MEDICINE STORIES – The obligation to vaccinate against smallpox, in Montreal, triggers the fierce opposition of the population. A resistance that goes beyond the simple health framework.
“Kill Em vaccinators!” The stones fly towards the windows of the public health office. Some 2,000 men break down the doors and ransack the building, then go up Sainte-Catherine Street towards the town hall. The mayor rings the bells of the cathedral to alert the neighborhood police. They charge, strike with sticks; shots ring out. The crowd disperses and attacks pharmacies, doctors’ houses and newspapers.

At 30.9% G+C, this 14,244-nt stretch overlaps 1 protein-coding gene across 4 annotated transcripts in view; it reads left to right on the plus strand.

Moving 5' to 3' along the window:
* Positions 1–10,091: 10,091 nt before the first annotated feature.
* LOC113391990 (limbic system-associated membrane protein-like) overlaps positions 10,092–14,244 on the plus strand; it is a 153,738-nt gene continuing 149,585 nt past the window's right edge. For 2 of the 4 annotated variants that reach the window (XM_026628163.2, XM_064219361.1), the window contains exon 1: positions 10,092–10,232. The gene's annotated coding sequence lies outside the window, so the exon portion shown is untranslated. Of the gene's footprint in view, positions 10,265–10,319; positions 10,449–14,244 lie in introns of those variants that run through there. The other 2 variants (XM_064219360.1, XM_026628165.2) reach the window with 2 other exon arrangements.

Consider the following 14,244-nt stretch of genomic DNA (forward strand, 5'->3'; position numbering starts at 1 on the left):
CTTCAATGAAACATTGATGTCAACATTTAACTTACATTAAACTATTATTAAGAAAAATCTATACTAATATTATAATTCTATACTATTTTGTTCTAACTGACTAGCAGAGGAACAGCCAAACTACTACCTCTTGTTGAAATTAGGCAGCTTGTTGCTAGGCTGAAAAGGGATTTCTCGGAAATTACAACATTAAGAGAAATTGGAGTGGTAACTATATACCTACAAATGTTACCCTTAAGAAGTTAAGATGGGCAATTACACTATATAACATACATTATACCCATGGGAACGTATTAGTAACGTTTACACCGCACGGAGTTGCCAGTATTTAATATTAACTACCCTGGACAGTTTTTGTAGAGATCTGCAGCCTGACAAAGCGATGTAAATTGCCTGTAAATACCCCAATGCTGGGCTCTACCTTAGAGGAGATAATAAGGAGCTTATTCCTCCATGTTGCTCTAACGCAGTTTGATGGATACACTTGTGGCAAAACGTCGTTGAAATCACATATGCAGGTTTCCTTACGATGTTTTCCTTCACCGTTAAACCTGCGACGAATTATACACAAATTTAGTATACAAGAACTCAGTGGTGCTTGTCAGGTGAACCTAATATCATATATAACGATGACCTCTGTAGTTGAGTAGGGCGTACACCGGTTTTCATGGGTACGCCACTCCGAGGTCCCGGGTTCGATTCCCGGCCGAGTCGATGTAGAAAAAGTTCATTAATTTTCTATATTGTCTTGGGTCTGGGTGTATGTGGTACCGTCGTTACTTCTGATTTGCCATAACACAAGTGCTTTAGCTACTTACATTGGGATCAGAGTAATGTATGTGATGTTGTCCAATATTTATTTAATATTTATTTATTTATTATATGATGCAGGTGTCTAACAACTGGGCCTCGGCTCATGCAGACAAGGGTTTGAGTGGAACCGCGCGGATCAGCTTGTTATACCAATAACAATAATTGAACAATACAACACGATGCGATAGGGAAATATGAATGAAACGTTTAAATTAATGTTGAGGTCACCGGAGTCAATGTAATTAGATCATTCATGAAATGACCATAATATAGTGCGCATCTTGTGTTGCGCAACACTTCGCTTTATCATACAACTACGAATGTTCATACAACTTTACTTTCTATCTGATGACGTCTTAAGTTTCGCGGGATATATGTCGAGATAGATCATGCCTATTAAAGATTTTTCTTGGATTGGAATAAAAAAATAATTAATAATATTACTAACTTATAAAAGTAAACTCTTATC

We are on the evening of September 28, 1885, in Montreal. The previous week, 245 people died of smallpox. The disease arrived on February 28 by two railway employees, one isolated at home, the other sent to the Hôtel-Dieu with a mild form from which he emerged unscathed. Pélagie Robichaud, a servant at the hospital, was not so lucky: contaminated by soiled sheets, she died on the 1er April 1885, followed by her sister, Marie. They are the first victims of an epidemic that will kill more than 3,000 people in Montreal…